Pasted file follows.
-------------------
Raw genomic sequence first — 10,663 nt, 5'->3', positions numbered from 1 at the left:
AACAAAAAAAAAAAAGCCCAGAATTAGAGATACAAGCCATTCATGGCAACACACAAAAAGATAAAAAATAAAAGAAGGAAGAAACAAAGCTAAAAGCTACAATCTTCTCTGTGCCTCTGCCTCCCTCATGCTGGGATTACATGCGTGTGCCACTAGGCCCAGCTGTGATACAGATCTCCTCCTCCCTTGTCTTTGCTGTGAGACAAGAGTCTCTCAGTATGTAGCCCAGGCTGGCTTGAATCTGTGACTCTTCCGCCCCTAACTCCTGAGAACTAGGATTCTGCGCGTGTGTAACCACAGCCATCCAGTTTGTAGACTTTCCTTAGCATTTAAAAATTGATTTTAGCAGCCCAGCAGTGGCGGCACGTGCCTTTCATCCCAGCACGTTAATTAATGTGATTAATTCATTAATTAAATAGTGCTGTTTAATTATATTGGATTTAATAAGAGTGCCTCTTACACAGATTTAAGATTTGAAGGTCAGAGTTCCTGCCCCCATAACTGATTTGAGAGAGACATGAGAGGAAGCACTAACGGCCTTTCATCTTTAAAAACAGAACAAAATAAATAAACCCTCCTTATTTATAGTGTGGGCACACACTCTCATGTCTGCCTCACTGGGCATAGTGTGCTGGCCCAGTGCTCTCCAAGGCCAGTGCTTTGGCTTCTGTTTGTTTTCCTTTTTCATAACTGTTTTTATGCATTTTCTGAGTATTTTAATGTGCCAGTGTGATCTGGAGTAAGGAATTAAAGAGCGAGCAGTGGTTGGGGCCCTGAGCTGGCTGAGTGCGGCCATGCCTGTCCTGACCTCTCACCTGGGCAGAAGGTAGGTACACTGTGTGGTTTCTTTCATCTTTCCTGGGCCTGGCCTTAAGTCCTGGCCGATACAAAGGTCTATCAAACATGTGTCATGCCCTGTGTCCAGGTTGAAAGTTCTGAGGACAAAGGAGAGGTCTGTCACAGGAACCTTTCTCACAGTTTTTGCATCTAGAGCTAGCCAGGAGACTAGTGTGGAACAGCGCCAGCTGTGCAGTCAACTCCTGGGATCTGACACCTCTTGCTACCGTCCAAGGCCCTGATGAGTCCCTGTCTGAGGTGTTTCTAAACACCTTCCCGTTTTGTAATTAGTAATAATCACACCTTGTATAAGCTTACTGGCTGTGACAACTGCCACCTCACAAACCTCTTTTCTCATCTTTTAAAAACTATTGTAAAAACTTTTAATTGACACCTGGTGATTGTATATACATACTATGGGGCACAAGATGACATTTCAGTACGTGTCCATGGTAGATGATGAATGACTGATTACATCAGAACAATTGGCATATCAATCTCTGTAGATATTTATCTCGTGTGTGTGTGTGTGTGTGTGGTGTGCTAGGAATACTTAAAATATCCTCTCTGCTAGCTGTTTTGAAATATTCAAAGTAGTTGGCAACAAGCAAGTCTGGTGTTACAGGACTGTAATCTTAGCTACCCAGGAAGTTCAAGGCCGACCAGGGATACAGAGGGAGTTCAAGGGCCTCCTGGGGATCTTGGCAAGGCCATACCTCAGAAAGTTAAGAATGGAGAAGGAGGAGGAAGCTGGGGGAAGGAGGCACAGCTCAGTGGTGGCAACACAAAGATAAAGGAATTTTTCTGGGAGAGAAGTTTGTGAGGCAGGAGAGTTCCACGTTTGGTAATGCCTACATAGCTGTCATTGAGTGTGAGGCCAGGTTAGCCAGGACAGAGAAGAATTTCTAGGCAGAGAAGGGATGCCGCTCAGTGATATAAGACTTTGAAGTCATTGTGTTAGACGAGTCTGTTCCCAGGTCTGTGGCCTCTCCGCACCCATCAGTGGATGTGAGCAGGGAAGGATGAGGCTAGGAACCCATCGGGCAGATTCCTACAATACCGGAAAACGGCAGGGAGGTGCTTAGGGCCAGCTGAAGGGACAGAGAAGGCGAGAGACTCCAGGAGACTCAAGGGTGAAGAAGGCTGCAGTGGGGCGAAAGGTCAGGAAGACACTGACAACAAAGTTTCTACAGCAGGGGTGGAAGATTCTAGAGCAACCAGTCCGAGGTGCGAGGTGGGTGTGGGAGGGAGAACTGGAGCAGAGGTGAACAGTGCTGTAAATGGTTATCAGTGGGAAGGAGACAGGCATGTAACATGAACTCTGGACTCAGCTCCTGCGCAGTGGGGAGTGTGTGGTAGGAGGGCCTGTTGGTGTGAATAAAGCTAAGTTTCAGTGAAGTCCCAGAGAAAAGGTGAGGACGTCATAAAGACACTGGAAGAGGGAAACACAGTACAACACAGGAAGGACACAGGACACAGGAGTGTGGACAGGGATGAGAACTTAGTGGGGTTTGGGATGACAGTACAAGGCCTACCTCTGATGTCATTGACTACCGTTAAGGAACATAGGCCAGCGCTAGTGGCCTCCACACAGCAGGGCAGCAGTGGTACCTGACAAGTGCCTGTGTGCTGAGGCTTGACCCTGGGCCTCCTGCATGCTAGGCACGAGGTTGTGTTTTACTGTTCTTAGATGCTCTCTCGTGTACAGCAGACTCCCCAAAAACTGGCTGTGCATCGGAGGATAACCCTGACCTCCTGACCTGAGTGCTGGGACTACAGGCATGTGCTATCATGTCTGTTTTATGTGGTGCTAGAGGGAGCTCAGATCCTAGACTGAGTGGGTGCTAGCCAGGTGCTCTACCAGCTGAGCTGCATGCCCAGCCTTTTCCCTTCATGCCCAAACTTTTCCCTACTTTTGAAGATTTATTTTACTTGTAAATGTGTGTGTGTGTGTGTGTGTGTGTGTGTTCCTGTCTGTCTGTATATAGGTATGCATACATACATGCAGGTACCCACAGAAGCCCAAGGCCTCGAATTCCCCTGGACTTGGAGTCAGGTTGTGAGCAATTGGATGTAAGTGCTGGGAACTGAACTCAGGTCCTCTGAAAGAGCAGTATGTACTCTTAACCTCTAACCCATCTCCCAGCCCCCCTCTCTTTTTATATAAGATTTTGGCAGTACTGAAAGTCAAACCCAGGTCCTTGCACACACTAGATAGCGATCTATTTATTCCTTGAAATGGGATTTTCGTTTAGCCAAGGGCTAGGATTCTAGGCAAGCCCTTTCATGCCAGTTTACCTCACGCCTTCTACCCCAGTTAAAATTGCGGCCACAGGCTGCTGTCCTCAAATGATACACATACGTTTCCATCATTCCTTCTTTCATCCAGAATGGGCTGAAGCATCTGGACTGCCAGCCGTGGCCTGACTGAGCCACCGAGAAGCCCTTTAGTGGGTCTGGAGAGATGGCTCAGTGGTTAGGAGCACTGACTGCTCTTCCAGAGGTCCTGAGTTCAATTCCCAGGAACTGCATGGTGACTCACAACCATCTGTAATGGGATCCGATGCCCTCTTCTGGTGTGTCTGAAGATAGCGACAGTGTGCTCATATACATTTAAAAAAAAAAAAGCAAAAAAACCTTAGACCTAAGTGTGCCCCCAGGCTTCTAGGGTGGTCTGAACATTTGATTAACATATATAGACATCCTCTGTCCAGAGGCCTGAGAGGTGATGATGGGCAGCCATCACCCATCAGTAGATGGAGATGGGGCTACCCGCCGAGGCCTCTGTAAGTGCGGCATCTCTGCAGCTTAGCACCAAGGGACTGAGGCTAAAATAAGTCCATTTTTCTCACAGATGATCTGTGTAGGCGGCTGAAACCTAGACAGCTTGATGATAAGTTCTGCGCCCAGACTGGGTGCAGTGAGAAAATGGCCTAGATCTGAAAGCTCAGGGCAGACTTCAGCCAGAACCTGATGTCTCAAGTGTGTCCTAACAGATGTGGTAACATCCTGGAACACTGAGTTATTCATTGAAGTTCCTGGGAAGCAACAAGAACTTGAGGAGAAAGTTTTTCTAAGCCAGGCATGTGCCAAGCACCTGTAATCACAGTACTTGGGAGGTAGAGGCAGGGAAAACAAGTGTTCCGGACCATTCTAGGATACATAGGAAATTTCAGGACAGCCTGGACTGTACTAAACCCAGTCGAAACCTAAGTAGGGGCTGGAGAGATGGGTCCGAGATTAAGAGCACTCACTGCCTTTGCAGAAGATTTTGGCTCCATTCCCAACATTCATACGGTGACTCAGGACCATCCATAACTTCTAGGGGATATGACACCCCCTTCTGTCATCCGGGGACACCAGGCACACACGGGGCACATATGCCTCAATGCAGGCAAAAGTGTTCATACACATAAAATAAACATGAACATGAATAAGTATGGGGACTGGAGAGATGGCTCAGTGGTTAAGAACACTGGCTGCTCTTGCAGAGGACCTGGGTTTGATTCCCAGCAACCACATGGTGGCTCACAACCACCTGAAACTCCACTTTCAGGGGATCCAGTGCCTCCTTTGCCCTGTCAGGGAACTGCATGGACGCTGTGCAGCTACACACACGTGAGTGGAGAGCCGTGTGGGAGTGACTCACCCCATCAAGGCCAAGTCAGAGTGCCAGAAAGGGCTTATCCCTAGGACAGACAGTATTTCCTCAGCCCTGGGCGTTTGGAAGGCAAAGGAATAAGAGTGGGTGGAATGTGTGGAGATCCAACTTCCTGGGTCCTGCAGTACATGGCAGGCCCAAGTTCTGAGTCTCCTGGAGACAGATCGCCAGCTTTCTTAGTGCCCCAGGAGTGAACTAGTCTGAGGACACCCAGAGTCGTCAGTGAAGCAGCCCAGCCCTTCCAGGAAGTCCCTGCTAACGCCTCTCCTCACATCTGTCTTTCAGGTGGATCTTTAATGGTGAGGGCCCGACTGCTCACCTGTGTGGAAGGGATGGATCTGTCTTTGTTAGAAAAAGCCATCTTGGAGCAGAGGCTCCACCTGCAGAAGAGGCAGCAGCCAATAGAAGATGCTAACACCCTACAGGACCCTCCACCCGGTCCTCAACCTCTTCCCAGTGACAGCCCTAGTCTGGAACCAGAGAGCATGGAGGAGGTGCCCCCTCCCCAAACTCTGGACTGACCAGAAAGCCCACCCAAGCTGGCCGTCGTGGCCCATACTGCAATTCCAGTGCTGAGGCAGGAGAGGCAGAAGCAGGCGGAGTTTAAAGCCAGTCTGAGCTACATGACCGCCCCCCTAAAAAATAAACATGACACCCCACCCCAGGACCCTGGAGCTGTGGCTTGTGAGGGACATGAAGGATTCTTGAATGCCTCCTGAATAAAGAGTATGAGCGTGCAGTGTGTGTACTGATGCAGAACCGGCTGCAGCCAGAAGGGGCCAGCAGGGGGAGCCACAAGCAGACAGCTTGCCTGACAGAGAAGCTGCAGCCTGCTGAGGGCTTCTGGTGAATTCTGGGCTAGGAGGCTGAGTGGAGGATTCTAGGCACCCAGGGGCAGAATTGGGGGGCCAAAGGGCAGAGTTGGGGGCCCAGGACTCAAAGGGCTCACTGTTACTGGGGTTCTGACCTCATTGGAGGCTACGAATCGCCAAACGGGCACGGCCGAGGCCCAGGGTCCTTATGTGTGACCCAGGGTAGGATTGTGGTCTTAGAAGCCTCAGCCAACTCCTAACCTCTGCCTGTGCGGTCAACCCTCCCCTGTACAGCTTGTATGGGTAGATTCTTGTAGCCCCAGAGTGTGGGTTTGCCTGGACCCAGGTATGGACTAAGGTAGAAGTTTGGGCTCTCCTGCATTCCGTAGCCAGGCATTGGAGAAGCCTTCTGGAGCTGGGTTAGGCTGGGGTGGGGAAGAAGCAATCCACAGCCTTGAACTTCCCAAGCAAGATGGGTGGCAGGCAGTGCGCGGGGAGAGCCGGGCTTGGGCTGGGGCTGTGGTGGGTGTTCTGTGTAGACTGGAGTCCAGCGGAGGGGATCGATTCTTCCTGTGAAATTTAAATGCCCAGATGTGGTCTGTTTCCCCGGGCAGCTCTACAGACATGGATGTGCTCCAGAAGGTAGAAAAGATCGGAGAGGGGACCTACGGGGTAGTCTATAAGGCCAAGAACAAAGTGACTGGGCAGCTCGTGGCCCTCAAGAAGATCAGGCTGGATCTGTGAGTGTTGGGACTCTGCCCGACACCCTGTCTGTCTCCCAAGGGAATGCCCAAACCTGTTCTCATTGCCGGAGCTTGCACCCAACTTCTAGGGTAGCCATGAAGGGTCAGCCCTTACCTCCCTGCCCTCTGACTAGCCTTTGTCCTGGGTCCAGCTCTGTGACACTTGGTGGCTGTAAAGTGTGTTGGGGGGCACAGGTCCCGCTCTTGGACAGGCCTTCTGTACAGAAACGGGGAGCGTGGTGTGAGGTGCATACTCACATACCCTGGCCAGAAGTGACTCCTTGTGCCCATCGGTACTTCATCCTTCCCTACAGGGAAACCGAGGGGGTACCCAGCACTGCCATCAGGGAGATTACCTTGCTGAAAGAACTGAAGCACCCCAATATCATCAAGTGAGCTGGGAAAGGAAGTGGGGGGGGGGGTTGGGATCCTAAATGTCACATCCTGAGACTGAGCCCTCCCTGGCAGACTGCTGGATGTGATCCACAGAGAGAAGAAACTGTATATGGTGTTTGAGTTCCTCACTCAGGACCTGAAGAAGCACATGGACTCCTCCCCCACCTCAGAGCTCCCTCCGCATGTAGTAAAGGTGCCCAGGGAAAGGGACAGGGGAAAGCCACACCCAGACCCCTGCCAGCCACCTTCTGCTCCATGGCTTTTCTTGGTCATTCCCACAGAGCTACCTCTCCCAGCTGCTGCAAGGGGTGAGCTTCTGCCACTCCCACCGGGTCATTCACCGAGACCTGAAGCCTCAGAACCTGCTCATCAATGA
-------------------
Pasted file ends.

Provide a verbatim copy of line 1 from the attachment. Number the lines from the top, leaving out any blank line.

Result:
Raw genomic sequence first — 10,663 nt, 5'->3', positions numbered from 1 at the left: